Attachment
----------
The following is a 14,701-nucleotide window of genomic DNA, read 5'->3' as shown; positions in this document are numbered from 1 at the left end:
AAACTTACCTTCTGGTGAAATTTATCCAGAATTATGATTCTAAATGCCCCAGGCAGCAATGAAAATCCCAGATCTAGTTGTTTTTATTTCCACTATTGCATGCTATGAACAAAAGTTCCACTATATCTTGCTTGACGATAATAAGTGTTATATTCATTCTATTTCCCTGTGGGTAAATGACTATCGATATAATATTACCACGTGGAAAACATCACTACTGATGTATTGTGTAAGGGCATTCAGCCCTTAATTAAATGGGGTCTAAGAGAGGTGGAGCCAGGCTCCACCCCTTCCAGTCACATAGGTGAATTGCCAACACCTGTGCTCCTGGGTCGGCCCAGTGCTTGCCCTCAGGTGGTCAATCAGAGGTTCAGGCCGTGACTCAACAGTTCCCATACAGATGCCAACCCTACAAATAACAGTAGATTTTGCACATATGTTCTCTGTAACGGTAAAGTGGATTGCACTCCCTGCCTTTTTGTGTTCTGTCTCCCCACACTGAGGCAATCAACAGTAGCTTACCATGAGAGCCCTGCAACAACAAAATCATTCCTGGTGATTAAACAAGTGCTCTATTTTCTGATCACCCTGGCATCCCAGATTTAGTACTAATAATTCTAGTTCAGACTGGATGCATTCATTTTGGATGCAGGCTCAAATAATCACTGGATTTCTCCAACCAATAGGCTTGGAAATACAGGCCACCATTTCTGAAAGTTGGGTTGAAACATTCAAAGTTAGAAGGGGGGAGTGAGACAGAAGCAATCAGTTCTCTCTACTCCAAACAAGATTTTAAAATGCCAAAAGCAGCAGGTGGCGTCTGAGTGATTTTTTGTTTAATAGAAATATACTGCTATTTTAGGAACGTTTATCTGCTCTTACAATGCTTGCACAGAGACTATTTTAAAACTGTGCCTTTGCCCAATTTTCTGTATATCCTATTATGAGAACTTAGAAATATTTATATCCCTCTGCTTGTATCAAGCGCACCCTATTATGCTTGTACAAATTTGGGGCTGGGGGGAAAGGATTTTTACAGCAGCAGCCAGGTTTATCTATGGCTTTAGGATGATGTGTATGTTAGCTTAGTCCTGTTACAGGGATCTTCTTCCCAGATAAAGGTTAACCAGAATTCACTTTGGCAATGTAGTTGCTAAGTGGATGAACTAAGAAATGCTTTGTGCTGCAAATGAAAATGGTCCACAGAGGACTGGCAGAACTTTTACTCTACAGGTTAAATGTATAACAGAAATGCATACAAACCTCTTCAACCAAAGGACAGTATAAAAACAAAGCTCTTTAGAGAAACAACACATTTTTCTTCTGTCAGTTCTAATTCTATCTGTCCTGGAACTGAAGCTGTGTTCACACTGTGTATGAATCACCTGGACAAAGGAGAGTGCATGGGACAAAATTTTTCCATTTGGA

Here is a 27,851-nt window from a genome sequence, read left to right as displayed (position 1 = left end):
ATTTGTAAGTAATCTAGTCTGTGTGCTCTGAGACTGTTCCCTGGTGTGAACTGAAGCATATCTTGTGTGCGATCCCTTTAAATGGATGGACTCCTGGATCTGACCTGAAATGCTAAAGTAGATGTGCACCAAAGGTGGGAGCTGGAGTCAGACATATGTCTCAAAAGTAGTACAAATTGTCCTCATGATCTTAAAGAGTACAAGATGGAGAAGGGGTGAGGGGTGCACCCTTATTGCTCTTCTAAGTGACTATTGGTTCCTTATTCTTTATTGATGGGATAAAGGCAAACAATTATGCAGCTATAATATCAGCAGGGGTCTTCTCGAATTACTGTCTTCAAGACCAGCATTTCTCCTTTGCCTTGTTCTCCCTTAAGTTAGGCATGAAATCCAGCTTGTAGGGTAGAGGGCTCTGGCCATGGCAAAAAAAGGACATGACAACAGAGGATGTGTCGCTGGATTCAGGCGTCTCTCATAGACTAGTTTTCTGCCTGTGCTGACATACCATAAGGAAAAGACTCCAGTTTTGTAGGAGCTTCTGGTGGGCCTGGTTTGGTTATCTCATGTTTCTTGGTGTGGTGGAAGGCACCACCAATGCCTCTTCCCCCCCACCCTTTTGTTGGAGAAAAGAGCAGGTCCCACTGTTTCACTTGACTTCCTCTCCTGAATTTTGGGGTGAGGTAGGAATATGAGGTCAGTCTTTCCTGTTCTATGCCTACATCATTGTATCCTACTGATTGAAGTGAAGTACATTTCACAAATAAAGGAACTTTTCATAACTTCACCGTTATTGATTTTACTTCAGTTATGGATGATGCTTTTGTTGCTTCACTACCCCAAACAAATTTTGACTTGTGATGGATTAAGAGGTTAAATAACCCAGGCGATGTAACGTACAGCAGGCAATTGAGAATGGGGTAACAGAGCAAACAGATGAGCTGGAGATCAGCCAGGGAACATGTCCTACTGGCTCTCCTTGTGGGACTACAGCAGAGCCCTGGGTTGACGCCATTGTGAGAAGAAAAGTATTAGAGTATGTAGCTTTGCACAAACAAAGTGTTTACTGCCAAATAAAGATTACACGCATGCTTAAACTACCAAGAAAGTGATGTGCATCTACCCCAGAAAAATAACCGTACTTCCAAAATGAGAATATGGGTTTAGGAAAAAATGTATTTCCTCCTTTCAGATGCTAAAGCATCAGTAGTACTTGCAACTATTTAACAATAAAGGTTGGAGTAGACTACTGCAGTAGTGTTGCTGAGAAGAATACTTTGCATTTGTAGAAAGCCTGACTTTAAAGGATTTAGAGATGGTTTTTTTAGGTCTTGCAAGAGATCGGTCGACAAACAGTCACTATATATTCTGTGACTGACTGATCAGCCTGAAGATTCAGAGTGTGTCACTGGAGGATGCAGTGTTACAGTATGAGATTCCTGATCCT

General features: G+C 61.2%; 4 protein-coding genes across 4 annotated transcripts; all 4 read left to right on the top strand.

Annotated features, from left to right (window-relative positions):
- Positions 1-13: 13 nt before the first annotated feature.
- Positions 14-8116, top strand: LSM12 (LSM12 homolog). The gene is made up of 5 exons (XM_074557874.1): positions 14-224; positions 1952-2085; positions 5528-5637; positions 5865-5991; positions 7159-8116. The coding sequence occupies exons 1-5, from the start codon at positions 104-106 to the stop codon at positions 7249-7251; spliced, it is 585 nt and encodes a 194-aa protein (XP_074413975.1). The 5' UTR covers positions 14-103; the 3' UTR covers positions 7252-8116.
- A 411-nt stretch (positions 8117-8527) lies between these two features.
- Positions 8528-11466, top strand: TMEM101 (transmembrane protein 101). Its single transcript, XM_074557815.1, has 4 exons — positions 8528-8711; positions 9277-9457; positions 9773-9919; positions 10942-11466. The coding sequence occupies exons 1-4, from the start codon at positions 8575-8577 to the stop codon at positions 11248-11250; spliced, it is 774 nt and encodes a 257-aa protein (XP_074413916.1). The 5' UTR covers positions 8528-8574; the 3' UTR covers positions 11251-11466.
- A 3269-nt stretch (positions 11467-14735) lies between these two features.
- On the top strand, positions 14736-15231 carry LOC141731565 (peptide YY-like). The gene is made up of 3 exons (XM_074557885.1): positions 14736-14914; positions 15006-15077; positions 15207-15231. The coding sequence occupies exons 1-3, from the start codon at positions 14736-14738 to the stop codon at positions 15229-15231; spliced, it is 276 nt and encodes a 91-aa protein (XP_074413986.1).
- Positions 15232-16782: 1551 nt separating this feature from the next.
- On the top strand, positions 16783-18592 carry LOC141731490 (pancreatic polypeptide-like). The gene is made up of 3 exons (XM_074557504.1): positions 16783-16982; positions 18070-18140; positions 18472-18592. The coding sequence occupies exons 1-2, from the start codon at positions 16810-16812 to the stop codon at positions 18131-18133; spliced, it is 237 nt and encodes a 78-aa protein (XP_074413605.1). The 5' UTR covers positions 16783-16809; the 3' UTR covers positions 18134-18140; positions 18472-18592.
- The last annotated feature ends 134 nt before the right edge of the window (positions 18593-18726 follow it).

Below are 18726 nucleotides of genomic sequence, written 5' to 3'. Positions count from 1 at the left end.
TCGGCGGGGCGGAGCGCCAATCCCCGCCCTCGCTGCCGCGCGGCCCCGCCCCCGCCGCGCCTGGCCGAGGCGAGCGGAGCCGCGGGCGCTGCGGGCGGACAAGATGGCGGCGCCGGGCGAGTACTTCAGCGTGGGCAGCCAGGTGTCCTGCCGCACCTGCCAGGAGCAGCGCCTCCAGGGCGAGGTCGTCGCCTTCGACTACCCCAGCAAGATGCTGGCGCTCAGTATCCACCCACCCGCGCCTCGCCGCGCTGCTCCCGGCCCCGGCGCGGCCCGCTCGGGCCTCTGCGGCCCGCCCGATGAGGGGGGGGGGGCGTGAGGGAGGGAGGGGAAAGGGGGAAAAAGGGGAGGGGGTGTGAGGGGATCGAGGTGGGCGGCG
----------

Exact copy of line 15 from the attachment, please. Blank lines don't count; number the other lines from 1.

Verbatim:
- The last annotated feature ends 134 nt before the right edge of the window (positions 18593-18726 follow it).